For me, that era was almost an epiphany, a sudden realisation of how phenomenal and how integral international football was. I’d been obsessed domestically, growing up with the likes of Mike Conroy, Roger Eli, John Francis, Steve Davis, John Deary and Joe Jakub as icons in the Fourth Division title-winning campaign, progressing to David Eyres, Adrian Heath, and some of the aforementioned names, as the Clarets won the Division Two play-off final at Wembley.
But being among various nationalities on a camping holiday in France with my dad, appreciating the atmosphere, and growing to understand the passion involved served as an abrupt but welcome awakening.
Then there was a baptism like no other - the introduction of players such as Jurgen Klinsmann, Lothar Matthaus, Romario, Bebeto, Dunga, Gabriel Batistuta, Roberto Baggio, Paolo Maldini, Dennis Bergkamp, Hristo Stoichkov, Gheorghe Hagi, Tomas Brolin, among others.
I remember standing in astonishment as Baggio blazed his penalty over the bar in the final. That was when my love for football matured.
In ‘98 truancy crept in to my schedule at Mansfield High School, just so I could get that fix of World Cup hysteria. England versus Tunisia was our first group game at Marseille’s Stade Velodrome. It was a 2-30 p.m. kick-off so I’d only be absent for one lesson. Myself and best mate at the time, Peter Rowell, son of Sunderland legend Gary, crept away to watch Alan Shearer and Paul Scholes do the business.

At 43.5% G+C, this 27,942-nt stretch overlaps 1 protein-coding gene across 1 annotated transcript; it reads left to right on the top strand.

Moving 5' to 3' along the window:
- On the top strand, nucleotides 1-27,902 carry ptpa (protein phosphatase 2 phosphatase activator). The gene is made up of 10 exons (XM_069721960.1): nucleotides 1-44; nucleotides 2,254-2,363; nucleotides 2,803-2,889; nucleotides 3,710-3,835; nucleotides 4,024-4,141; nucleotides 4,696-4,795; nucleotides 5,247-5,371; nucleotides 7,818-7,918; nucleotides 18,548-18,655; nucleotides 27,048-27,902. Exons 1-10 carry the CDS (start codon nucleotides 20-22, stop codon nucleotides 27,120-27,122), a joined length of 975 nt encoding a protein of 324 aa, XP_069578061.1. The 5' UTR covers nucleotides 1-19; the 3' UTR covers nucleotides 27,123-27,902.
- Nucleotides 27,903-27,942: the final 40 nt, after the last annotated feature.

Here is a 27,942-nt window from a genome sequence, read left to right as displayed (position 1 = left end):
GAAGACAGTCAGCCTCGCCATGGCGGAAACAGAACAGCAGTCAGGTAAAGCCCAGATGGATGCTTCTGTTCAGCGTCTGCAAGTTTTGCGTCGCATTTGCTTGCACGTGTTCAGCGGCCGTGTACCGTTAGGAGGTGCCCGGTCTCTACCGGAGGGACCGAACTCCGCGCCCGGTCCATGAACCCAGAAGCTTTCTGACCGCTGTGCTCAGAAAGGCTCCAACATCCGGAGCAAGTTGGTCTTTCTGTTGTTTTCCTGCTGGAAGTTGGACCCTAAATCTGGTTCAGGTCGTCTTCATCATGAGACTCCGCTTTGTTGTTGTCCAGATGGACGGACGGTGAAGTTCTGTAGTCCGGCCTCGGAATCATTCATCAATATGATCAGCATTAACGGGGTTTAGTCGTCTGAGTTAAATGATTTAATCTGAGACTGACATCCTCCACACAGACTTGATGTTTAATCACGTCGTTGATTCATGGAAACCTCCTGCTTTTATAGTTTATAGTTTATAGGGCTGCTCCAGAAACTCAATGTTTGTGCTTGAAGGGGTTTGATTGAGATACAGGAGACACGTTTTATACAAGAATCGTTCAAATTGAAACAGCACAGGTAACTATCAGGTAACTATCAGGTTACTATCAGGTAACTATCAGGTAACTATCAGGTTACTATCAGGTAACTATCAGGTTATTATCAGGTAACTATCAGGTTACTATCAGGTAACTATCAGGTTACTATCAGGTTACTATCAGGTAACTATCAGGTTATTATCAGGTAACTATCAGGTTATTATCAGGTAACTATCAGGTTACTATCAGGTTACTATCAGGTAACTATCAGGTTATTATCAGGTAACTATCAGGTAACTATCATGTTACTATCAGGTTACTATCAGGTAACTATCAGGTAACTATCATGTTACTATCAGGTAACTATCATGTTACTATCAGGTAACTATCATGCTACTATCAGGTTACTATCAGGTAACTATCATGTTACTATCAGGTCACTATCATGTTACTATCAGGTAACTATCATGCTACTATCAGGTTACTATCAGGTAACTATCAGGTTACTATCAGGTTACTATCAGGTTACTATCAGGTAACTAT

Later there was the wizardry of David Beckham as his mesmerising set-piece - his first goal for England - saw us through to the knockout stages at the expense of Colombia.
Following the wondrous ecstasy of Michael Owen’s sublime individual goal against Argentina, and the submersion of that high once Beckham was infamously dismissed and David Batty squandered that decisive penalty, I flew to Saint-Jean-de-Monts in western France with my mum, brother and sister to see out the rest of the tournament.
I was among the celebrations as the hosts beat Croatia in the semi-final and I was on a roundabout, donning my white, Adidas Burnley shirt (the one with the fading blue stripes from the shoulder and neckline), as they lifted the FIFA World Cup Trophy after a 3-0 victory against Brazil.
It was there, among a firework frenzy, that an explosion from a wayward rocket blew a hole in the badge of my Burnley shirt. I never found the culprit!